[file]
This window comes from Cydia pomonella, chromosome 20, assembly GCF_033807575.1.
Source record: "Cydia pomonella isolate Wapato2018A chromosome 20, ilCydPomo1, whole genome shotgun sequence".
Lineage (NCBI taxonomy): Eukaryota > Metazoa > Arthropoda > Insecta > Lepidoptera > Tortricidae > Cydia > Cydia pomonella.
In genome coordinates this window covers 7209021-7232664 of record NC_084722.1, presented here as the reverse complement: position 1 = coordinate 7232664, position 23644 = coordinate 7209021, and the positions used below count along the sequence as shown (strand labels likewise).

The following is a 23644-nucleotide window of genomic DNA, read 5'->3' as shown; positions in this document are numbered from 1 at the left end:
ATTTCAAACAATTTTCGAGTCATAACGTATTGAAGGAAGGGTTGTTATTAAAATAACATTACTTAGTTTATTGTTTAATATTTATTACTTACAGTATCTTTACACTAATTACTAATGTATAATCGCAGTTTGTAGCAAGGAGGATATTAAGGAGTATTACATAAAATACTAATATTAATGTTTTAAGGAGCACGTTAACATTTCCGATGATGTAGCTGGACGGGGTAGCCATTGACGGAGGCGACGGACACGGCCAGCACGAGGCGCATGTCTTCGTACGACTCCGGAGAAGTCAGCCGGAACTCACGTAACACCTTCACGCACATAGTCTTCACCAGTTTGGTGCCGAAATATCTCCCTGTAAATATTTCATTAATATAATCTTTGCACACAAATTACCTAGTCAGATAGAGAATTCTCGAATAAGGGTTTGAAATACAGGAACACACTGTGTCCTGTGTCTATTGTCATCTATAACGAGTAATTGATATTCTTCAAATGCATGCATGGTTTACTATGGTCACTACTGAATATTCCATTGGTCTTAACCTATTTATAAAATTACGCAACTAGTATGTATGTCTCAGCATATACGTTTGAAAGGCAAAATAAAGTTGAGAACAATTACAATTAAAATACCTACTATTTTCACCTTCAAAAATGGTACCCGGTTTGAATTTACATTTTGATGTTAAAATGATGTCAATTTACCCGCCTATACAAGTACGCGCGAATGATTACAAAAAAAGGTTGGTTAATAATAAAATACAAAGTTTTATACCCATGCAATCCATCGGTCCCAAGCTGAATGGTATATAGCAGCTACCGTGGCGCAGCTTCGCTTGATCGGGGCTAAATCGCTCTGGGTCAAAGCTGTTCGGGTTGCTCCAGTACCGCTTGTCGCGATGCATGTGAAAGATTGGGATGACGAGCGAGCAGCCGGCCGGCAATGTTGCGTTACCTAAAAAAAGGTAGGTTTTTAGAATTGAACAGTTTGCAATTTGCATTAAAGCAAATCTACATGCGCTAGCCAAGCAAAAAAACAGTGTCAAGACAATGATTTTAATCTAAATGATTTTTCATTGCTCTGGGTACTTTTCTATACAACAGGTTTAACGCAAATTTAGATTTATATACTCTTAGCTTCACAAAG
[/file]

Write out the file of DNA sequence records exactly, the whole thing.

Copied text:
This window comes from Cydia pomonella, chromosome 20, assembly GCF_033807575.1.
Source record: "Cydia pomonella isolate Wapato2018A chromosome 20, ilCydPomo1, whole genome shotgun sequence".
Lineage (NCBI taxonomy): Eukaryota > Metazoa > Arthropoda > Insecta > Lepidoptera > Tortricidae > Cydia > Cydia pomonella.
In genome coordinates this window covers 7209021-7232664 of record NC_084722.1, presented here as the reverse complement: position 1 = coordinate 7232664, position 23644 = coordinate 7209021, and the positions used below count along the sequence as shown (strand labels likewise).

The following is a 23644-nucleotide window of genomic DNA, read 5'->3' as shown; positions in this document are numbered from 1 at the left end:
ATTTCAAACAATTTTCGAGTCATAACGTATTGAAGGAAGGGTTGTTATTAAAATAACATTACTTAGTTTATTGTTTAATATTTATTACTTACAGTATCTTTACACTAATTACTAATGTATAATCGCAGTTTGTAGCAAGGAGGATATTAAGGAGTATTACATAAAATACTAATATTAATGTTTTAAGGAGCACGTTAACATTTCCGATGATGTAGCTGGACGGGGTAGCCATTGACGGAGGCGACGGACACGGCCAGCACGAGGCGCATGTCTTCGTACGACTCCGGAGAAGTCAGCCGGAACTCACGTAACACCTTCACGCACATAGTCTTCACCAGTTTGGTGCCGAAATATCTCCCTGTAAATATTTCATTAATATAATCTTTGCACACAAATTACCTAGTCAGATAGAGAATTCTCGAATAAGGGTTTGAAATACAGGAACACACTGTGTCCTGTGTCTATTGTCATCTATAACGAGTAATTGATATTCTTCAAATGCATGCATGGTTTACTATGGTCACTACTGAATATTCCATTGGTCTTAACCTATTTATAAAATTACGCAACTAGTATGTATGTCTCAGCATATACGTTTGAAAGGCAAAATAAAGTTGAGAACAATTACAATTAAAATACCTACTATTTTCACCTTCAAAAATGGTACCCGGTTTGAATTTACATTTTGATGTTAAAATGATGTCAATTTACCCGCCTATACAAGTACGCGCGAATGATTACAAAAAAAGGTTGGTTAATAATAAAATACAAAGTTTTATACCCATGCAATCCATCGGTCCCAAGCTGAATGGTATATAGCAGCTACCGTGGCGCAGCTTCGCTTGATCGGGGCTAAATCGCTCTGGGTCAAAGCTGTTCGGGTTGCTCCAGTACCGCTTGTCGCGATGCATGTGAAAGATTGGGATGACGAGCGAGCAGCCGGCCGGCAATGTTGCGTTACCTAAAAAAAGGTAGGTTTTTAGAATTGAACAGTTTGCAATTTGCATTAAAGCAAATCTACATGCGCTAGCCAAGCAAAAAAACAGTGTCAAGACAATGATTTTAATCTAAATGATTTTTCATTGCTCTGGGTACTTTTCTATACAACAGGTTTAACGCAAATTTAGATTTATATACTCTTAGCTTCACAAAG